Tuesday, December 3, 2013


Tears still grace my cheeks almost daily even though it has been a month since my mother made the transition to the next existence. Sometimes it is only sniffles but other times I sob. Noise still agitates me so my door remains mostly closed at work. I shifted the deadbolt to the extended position so the door remains ajar by a half an inch. I live-stream the Sidney Public Radio classical orchestra Australian music station since their overnight show is usually mellow.

Sleeping a bit better. I occasionally procure a 5-6 hour rest but still plagued by insomnia. It’s pitiful to be tired when I am supposed to be waking up and then falling asleep at my desk at work. I have used some sick time due to exhaustion in the afternoon. I make certain that the vital tasks are completed and then venture home. I nap on the couch with the cats frequently. People have been observing that I appear “worn out.” Sorrow is brutal.

Friends are checking in less frequently. Sporadically receiving a belated condolence card. I am up to seventeen now. I have sent in the donations to Alzheimer’s Association and direct it towards research only. I don’t want the money going to other programming or administrative costs. Utilized the other funds toward gas costs. I spend about $30 for each trip to my parent’s home.

Apprehensively returned to my Dad’s home five weeks after Mum died. Cried as I passed the cemetery, filled with dread. Strange to state Dad’s house, I am accustomed to saying Mom & Dad. They were always an inseparable unit. Singular is an uncomfortable expression. Dad hated going to the doctor so Mom always feared that he would die at a young age. His family has longevity since his fraternal aunt lived to 105, mom to 97, and siblings are still alive at 99 and 97.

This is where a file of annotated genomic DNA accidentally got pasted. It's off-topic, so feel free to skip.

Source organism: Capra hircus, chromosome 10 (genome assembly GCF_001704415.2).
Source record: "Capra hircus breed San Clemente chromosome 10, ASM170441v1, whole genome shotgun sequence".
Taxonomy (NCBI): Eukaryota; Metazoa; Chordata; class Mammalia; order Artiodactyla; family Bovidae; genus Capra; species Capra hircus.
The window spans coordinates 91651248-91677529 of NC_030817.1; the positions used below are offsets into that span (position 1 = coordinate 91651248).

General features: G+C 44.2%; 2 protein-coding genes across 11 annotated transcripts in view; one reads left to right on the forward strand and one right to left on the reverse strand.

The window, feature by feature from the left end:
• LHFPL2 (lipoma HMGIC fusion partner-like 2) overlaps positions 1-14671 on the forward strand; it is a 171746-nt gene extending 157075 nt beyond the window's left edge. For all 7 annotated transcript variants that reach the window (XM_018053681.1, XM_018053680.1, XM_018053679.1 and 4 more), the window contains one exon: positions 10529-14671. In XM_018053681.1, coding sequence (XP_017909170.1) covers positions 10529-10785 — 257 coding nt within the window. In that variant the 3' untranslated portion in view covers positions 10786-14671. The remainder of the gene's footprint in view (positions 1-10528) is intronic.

Arrived in the afternoon. Dad invited Betty over for supper. We looked over some of Mom’s notebooks. It was apparent that she realized that she was having memory problems nine or ten years ago. She would write over and over the names of the kids, grand-kids, and great-grandkids. She kept notes on all types of things. She always wrote a synopsis of sermons but stopped in January 2011. The arthritis in her back would hurt more during winter so she didn’t like going out in the cold. By the time she returned to church, she stopped taking notes.

Dad was very sad when he came across an envelope marked “music for my funeral.” We only sang one song Mom wanted, “How Great Thou Art.” I wish that the service would have been taped and then the version given to the family could have contained her desired songs with a montage of photos. He had diligently planned his funeral but never bothered to ask her what she wanted. Too late now.

To be continued.

Funeral plans are good.
Copyright © 2013 by Ima B. Musing; All rights reserved

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